Ohio’s environmental agency has received nearly 1,900 responses from water-supply systems that may – or may not –reveal lead-based piping and/or lead-infused components.
Included in this figure are systems impacting at least four properties owned by the Ohio Department of Natural Resources, all but one of which are popular with the public.
The reports were demanded by an Ohio law enacted just under one year ago. The law stipulated that – in the parlance of the Ohio Environmental Protection Agency – “community and non-transient, non-community public water systems” must identify and also provide maps that either show service lines with lead or likely to have lead in some form. The deadline for filing those reports was March 9th.
“We are fully compliant with the reporting requirements,” said Victor Riverendo, the Natural Resources Department’s administrator for water and waste water treatment. “If there is anything is there, it might be in the buildings with copper lines.”
Lead is a toxic metal and is associated in young children at even low levels with such debilitations as lower IQs, delayed growth, poor hearing, and Attention Deficit Hyperactivity disorder. In high lead levels, the toxic substance can lead to mental retardation, convulsions, coma and even death, says the Ohio Department of Health.
Ohio’s Health Department sternly warns that “there are no safe levels” of lead in the body.
Part of this activity is due to the 2015 finding of excessive lead in Flint, Michigan’s water supply that put at risk up to 12,000 children. This threat propelled other states like Ohio to investigate their own local water supply services for similar contamination.
“The maps will be used by the Ohio EPA to ensure that the proper lead and copper sampling is done in areas of lead service lines,” Ohio EPA spokeswoman Heidi Griesmer said.
However, a look at the individual systems found in the table of the 1,878 water supply systems – only 10 have yet to meet the law’s date requirement – shows a wide range of reporting details. That disparity enfolds the methods being used by the Natural Resources Department’s four identified water supply subjects, too: Deer Creek State Park – Lodge; Hocking Hills State Park; Mohican Lodge at Pleasant Hill Reservoir; and the now largely unused Zaleski Civilian Conservation Corps Camp in Zaleski State Forest.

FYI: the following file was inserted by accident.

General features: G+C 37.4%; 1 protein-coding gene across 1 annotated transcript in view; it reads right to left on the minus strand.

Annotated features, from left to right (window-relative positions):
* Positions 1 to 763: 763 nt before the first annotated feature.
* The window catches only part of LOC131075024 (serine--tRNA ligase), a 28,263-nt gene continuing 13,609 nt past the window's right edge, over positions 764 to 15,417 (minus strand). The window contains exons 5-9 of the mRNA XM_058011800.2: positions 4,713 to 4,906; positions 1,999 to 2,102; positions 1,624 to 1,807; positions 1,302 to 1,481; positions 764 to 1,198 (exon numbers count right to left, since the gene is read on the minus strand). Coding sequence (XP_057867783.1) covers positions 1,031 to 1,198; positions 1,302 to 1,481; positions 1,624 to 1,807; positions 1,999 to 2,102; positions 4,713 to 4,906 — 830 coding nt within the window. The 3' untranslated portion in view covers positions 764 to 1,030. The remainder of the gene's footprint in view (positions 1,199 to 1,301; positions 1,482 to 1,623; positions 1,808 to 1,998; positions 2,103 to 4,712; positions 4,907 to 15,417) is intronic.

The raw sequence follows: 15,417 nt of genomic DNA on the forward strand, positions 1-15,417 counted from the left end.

The Zaleski CCC area isn’t used by the public, but employees do report there and conduct occasional training programs throughout the year, said Natural Resources spokesman Matt Eiselstein.
In the department’s written responses to the required data collection and submission, all four instances say that lead pipes do not exist, though in all probability there is in each case the use of copper piping and fittings that are joined by lead solder, which was prohibited beginning in 1978. This would include the drinking fountains at Hocking Hills State Park’s Old Man’s Cave area and campground.
“There are currently no plans to replace the piping except through routine repair or maintenance,” Eiselstein said as well. “The ODNR is following the EPA established monitoring schedules at each property while working to improve our water systems through our capital improvement projects.”
Also, some of the document’s extensively named properties around the state do little more than provide respective blueprint-type maps that show where water supply lines are located. Meanwhile, other water systems give a detailed and written account as to the expanse of their piping along with when the lines were installed, including lines that may be 75 to 90 years old.
“You are correct that there is quite a variety on the reporting,” said Griesmer. “We provided guidelines in January but we knew that there would be variable (responses) and that’s why we also provided contact names.”
Asked if the Ohio EPA believes a Flint, Michigan-style lead-pipe crisis is lurking somewhere in the state, Griesmer says “the short answer is ‘no.’”
This likelihood of unearthing a potentially health-diminishing scenario is decreasing as well, Griesmer says, due in part to an aggressive testing program.
“Some water supply systems are tested every six months; others are tested annually and some others are tested every three years,” Griesmer said. “And we’ve seen fewer lead-associated violations over the past three years.”Ohio EPA is making all the maps it has received available online at: http://epa.ohio.gov/ddagw/pws/leadandcopper/map.aspx. Public water systems that are required to comply with this new requirement are listed alphabetically, and maps received by Ohio EPA can be accessed by clicking the appropriate link. Respective contact names and telephone numbers are provided for each of the listings.
- Jeffrey L. Frischkorn